Update: On May 7, Governor Mike DeWine announced that hair salons, barbershops, day spas, tanning facilities and nail salons can re-open on May 15.
MANSFIELD -- It’s been six weeks since a statewide order forced Melissa Cary to close her salon in downtown Mansfield.
Like many salon owners, Cary’s small business isn’t just her livelihood. It’s her passion. Her clients and stylists might not be there, but when she’s feeling restless, Cary finds an excuse to visit the storefront.
“I’ve gone into the salon a couple of times, just to kind of clean things up and organize it a little bit, just to kind of keep my mind right,” said Cary, who purchased Studio 19 Salon Spa two years ago. “I think it makes me feel better going in, even if it's just for fifteen minutes and I’m just kind of sitting and processing it all.
"I’ve worked really hard. Everyone has.”
Salons and barbershops were among the many industries deemed “non-essential” and ordered to close on March 19 by the Ohio Department of Health.
For Peggy Lewis, owner of Allure Studio, it was the first closure she’s experienced during her 20 years in the business.
“We’ve never had to be closed for any reason,” she said.
While Lewis said she approved of the initial stay-at-home order, she was slightly disappointed when salons were not included in the list of businesses that could reopen in May under Governor Mike DeWine’s “Responsible RestartOhio” plan.
DeWine has put together a task force to address the industry's reopening, but has not announced a date.
“Obviously, our biggest concern right now is finances,” she said. “I’ve still got to pay everything. You still gotta pay your insurance, your taxes, your mortgage payments, your utilities. The financials are pretty scary.”
As self-employed workers or independent contractors, shop owners and their employees don’t pay into, or qualify for, regular unemployment benefits. Many states, including Ohio, are extending eligibility for these benefits through the CARES Act, but many applicants are still waiting for aid.
Lewis estimated that two of the fifteen people who work in her salon have gotten unemployment benefits.
Sarah Leonhardt said she and her boyfriend, who are both barbers, are still waiting on federal stimulus checks.
“We haven’t received any financial help since the shutdown,” she said. “I feel like we’ve kind of been the forgotten industry.”
Leonhardt spent weeks trying every avenue possible to get a response to her unemployment claim -- sending emails, making phone calls and utilizing instant messaging features on government websites. Nothing has worked.
“It’s been a very exhausting, draining, very emotional process,” she said. “Since March, basically the week after we got laid off, they were saying, ‘Yes, you guys will be approved, file your claims.’ And so I was going in and filing my claim every week and every week it just said, ‘Denied, denied, denied.’”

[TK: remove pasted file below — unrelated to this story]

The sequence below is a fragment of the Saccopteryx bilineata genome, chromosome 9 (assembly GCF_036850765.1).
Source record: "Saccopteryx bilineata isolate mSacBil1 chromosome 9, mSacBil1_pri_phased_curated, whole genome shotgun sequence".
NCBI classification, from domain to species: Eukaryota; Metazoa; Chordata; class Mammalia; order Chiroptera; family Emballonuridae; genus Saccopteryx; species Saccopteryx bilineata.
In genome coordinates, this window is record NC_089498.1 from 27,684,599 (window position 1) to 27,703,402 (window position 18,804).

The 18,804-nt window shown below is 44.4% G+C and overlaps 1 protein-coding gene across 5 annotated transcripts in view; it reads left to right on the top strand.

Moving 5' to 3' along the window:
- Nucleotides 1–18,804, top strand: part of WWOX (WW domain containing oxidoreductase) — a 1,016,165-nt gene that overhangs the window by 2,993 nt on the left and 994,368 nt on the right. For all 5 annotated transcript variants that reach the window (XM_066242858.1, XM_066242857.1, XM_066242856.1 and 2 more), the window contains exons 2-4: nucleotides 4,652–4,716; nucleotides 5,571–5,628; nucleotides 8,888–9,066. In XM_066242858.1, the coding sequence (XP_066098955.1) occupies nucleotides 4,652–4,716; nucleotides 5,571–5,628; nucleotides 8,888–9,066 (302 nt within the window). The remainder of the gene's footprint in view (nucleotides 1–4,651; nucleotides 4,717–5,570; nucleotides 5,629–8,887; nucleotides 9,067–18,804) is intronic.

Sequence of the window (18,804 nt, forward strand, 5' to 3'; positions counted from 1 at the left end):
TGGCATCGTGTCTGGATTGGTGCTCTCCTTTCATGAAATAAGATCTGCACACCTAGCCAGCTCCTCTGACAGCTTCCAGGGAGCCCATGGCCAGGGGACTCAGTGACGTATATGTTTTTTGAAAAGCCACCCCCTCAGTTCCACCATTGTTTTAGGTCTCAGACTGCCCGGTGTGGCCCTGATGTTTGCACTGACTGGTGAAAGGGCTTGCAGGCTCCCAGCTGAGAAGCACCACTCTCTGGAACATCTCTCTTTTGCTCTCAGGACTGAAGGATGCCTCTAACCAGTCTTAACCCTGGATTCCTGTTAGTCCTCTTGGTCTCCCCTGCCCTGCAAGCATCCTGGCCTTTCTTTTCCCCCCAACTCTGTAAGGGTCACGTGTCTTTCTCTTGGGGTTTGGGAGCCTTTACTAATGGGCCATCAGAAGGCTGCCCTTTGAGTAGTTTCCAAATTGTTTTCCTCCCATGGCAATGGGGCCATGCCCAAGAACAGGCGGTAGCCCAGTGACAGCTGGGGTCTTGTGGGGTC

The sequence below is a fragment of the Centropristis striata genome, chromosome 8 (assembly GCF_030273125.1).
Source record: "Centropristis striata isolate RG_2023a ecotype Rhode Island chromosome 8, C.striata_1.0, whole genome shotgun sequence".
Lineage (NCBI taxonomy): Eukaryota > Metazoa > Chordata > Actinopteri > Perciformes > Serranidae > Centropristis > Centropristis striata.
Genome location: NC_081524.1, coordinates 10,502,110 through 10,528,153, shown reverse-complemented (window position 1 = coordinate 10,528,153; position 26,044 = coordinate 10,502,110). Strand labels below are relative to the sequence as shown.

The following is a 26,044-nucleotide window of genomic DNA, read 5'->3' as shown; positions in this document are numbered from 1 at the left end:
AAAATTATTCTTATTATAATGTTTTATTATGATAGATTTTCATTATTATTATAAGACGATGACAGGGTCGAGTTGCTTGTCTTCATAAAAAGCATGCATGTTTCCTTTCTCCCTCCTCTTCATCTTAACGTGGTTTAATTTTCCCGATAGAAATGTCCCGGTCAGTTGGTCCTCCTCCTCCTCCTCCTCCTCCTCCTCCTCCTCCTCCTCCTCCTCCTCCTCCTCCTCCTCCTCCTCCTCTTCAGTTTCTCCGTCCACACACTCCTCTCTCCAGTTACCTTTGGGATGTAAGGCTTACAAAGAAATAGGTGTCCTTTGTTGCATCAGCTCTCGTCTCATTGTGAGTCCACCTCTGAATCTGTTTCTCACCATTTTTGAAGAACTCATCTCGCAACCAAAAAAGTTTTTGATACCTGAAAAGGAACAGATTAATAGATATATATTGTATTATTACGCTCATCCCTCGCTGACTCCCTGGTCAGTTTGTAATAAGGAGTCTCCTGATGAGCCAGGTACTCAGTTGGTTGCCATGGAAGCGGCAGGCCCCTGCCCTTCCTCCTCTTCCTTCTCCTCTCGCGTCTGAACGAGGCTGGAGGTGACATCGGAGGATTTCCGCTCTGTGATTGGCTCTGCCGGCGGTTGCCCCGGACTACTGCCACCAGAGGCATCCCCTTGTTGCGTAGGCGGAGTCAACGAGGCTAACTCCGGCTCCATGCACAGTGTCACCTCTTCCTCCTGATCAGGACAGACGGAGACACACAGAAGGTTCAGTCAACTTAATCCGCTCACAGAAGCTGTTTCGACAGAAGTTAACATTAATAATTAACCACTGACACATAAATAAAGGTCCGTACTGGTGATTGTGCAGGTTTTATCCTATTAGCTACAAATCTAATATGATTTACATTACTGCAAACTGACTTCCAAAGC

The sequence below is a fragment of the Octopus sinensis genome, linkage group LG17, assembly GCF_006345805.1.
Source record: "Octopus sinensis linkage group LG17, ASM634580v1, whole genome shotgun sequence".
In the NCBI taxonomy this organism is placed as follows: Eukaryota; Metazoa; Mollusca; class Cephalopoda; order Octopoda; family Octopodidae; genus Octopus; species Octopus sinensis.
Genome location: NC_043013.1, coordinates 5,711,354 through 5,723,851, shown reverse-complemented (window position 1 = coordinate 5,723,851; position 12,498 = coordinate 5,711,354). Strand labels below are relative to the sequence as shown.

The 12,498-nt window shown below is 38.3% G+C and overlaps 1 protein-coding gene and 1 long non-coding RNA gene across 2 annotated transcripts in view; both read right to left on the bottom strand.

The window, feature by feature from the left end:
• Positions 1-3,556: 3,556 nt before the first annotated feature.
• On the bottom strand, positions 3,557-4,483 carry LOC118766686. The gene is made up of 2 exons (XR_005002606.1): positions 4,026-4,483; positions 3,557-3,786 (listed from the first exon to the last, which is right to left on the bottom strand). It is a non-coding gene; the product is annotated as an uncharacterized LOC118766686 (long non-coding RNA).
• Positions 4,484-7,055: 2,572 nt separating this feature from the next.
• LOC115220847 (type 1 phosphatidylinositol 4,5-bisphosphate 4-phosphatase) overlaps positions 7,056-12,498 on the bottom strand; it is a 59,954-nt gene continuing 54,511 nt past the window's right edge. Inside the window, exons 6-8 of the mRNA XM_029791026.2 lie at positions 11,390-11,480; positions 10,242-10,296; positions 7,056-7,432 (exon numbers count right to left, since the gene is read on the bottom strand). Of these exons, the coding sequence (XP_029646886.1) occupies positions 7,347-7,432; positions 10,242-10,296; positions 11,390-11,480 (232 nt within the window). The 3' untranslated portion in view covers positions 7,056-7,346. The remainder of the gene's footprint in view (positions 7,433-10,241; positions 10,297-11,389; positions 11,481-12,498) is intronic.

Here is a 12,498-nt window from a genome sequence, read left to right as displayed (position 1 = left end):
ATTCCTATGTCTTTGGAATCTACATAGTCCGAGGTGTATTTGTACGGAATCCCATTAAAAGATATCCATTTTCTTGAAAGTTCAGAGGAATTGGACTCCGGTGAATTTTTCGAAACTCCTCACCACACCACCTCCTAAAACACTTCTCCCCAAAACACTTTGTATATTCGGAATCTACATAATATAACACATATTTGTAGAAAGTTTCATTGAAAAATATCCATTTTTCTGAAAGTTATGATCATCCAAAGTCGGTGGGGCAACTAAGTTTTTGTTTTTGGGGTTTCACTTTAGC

Cary was fortunate enough to receive a PPP loan from the federal government that can be used for payroll and other business expenses, but she’s not allowed to use it until her salon reopens.
When that will be is anyone’s best guess.
“I’m hearing maybe the end of May, I’ve also heard June. I’ve also heard July. I’m really praying that’s not the case,” Cary said.
Damien Beauford, owner of 419 Barbershop, said he wasn’t expecting to be allowed to re-open soon. He does, however, think there should be more consistency.
“I don’t think a haircut is essential, but you can’t tell me some of these other things are essential,” he said. “I hate that it seems like they are picking and choosing who’s important, what’s important?”
Beauford and other industry professionals noted that even before COVID-19, barbers and hairstylists were required to follow stringent sanitation guidelines. Tools and workspaces are sanitized in between clients, and employees spend hundreds of hours studying sanitizing, disinfecting and communicable diseases in order to get a license.
“We’re trained in sanitation and communicable diseases. We take our job serious,” he said. “On one hand you understand safety and security, but on the other hand, it's like I’ve been trained on how to handle these types of situations. I have a lot more training than someone serving coffee and donuts.”
Beauford was told he wasn’t eligible for an emergency disaster loan, so he’s working on a PPP application. Beauford says he worries about how his barbers are doing financially. While his shop has closed, he’s working as a DoorDash driver.
When barbershops and salons finally reopen, workers are expecting they’ll have to comply with extra regulations, such as not allowing people to congregate in a waiting area and a mask requirement for employees.
“I’m not worried about getting the virus when we open back up. I think we could put enough measures in place,” Lewis said. “I think one of our biggest concerns is ‘Are we going to be able to get enough masks?’”
In the meantime, stylists and barbers are doing their best to stay in touch with clients.
Leonhardt worries about her customers who live alone or have mental-health issues, who find comfort and community in the barbershop.
“I make phone calls on a daily basis to a lot of customers I have that are elderly," she said. "I have one lady who I do her hair every Saturday morning and I call her at least every other day to check on her because she’s widowed.
"She lives by herself and the only places she goes all week are here and Mansfield Family Restaurant.”